Seachange Sussex have finally let their Hastings town centre offices – but have given the occupiers a year’s free rent.

In January 2018, Seachange Sussex announced that they had let their Havelock Road offices. These £7m offices, in Hastings town centre, had been virtually unoccupied for two years so Seachange must have breathed a big sigh of relief when the Department for Work and Pensions (DWP) agreed to let them.

In the Hastings Observer, a Seachange spokesman said:

We’re thrilled the DWP has chosen to move to Priory Quarter. They’re an important employer which we wouldn’t want to lose from the area. This move brings hundreds of workers into the business district, which will provide a big economic boost to Hastings town centre.

Jobs created or jobs moved?

The project was, according to funder the South East Local Enterprise Partnership (SELEP), supposed to create  440 jobs. However, the DWP jobs are simply moving from elsewhere in Hastings – so no new jobs have been created by the development, apart from the 12  created by the first tenant of the building, Medica Group.


Buried deep in a March 2018 SELEP document about the Growing Places fund (which paid for the office project), we can find this statement about the Havelock road development:

There is a 1 year rent free period as part of the deal and therefore risk of insufficient income to meet full 18/19 repayment.

It is clear from this that the £7m given to Seachange for the project was a loan, rather than a grant (the fund allows for either).  It looks as if offering a sweetener to the DWP may be putting Seachange’s finances at risk.

How much?

According to the Hastings Observer article, the DWP is renting a total of 32,000 sq ft of office space.

We don’t know much Seachange was asking for the rent, but a comparable office for rent in Hastings at the moment (May 2018) is going for £12.45 per sq ft/year:

If the Havelock Place offices were rented at the same price, that would mean a cost of £398,400/year. In fact, we’ve heard from numerous sources that Seachange space is usually more expensive than average, so it might well be more.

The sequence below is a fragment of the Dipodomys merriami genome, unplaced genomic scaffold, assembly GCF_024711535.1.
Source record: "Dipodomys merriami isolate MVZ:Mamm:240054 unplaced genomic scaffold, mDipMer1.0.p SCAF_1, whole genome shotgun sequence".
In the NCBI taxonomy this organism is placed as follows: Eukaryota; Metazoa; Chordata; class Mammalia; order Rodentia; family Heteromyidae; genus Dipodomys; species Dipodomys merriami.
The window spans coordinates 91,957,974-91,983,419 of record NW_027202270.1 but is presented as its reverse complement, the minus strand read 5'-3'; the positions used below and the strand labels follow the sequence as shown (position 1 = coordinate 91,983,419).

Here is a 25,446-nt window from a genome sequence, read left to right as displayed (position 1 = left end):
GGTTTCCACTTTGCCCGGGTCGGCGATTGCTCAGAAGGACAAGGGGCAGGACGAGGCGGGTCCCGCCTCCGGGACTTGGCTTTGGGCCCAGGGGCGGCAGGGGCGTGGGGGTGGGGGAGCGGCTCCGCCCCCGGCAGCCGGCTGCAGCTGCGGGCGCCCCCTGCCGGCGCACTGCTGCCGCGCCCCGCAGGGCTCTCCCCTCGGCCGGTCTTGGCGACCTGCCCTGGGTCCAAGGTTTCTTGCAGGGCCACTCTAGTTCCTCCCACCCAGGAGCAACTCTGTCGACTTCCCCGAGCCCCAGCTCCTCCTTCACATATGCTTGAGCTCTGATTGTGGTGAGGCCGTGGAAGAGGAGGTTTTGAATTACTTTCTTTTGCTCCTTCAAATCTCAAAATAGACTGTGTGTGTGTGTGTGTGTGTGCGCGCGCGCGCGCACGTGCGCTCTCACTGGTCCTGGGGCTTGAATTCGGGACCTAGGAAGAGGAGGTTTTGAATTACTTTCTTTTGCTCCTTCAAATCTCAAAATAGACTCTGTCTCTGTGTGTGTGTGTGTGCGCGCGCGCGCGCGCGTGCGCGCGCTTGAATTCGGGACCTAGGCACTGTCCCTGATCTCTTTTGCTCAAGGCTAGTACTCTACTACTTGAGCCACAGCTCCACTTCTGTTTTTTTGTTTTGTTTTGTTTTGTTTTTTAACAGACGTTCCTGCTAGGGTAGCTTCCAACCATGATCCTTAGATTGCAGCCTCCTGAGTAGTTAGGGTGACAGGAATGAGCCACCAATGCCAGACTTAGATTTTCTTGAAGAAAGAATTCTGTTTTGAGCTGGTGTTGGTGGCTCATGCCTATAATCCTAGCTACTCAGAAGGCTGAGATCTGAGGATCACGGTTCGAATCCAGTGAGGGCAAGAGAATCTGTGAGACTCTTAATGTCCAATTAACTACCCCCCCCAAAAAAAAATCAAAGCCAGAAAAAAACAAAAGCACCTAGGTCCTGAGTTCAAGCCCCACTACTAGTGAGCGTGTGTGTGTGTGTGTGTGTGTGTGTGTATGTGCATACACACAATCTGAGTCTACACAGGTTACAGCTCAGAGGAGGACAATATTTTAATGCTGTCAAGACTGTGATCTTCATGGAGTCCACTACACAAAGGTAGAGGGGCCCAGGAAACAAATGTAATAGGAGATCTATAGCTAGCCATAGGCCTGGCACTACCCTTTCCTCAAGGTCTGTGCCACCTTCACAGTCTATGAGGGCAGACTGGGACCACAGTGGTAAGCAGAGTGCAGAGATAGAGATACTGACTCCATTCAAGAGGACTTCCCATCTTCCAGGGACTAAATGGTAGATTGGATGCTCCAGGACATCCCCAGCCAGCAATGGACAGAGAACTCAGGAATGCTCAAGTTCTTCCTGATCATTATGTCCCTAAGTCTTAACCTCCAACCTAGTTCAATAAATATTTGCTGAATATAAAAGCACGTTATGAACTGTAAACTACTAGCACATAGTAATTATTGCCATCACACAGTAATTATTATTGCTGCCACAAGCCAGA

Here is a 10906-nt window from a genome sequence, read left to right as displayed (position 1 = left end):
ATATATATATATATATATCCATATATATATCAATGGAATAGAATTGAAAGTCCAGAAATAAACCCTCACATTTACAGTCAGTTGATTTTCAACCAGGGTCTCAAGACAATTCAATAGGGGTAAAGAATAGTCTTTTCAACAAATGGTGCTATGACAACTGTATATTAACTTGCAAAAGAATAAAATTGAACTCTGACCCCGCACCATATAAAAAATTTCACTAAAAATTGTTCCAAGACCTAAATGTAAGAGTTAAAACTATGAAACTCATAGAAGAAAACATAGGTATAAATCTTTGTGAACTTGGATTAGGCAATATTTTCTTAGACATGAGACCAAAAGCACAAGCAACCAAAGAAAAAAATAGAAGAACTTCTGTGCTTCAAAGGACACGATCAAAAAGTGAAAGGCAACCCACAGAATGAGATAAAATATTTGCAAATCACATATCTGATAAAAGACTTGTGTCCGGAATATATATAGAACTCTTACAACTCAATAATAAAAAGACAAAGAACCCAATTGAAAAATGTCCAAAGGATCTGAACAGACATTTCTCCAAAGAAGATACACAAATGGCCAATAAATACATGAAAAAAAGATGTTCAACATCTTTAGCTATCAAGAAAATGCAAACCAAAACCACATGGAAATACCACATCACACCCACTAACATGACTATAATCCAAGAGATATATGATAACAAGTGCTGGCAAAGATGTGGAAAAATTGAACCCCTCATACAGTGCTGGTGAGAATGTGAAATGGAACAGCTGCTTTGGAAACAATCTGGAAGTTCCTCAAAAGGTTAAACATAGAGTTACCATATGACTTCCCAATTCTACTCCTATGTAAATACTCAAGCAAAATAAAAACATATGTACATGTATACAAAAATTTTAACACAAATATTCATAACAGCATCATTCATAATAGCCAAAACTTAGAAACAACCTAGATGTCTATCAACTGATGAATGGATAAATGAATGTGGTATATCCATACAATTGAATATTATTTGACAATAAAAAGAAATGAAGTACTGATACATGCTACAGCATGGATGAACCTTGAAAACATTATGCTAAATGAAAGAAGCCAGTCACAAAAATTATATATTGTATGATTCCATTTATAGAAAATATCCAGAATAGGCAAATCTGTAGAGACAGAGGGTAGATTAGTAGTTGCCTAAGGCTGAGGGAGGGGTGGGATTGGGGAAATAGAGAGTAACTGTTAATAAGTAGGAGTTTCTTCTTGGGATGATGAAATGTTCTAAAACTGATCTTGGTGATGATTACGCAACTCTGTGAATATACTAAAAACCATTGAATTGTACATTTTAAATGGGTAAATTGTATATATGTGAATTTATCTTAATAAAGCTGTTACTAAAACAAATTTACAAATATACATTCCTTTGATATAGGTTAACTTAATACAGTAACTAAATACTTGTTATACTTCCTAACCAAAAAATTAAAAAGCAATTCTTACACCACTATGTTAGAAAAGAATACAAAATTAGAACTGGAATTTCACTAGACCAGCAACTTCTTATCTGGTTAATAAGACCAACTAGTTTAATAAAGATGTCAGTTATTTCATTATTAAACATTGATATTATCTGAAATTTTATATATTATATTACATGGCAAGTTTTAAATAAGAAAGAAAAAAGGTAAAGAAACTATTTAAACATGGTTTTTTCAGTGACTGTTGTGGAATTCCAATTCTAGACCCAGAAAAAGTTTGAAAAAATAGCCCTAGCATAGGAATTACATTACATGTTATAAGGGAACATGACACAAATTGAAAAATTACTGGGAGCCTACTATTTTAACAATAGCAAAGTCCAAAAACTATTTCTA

A £400,000 sweetener

Here’s how the situation looks to us:

1. Seachange receives £7m of public money to build the offices in Havelock Place;

2. In March 2015, Seachange announces  that the offices are ready to occupy. It says that one occupier – Medica Group – has already been found. Medica will occupy 16% of the space;

3. By March 2017, two years on, still only 16% [pdf,p99] of the office space has been let;

4. In January 2018, Seachange announces that the rest of the building has been let to the DWP. They fail to mention that no new jobs have been created, nor that the DWP was given a sweetener of perhaps £400,000.

No scrutiny, no accountability

Seachange Sussex is dependent entirely on public money. As a private company, its business is conducted with no public scrutiny or accountability whatsoever. As a member of the public, you can’t attend its meetings or read its minutes. It is not subject to the Freedom of Information Act so you can’t demand that it answer questions about its business.

Other projects still empty

Havelock Place is very far from the only Seachange project that’s struggled to attract tenants. North Queensway is still empty five years after construction began. Half of the proposed buildings at Enviro 21  – a project of Seaspace, the predecessor company under the same director as Seachange – were never built. As for the vast amount of new business space Seachange are building around the Queensway Gateway road and the North Bexhill Access Road – only time will tell whether they manage to find tenants without having to offer further inducements.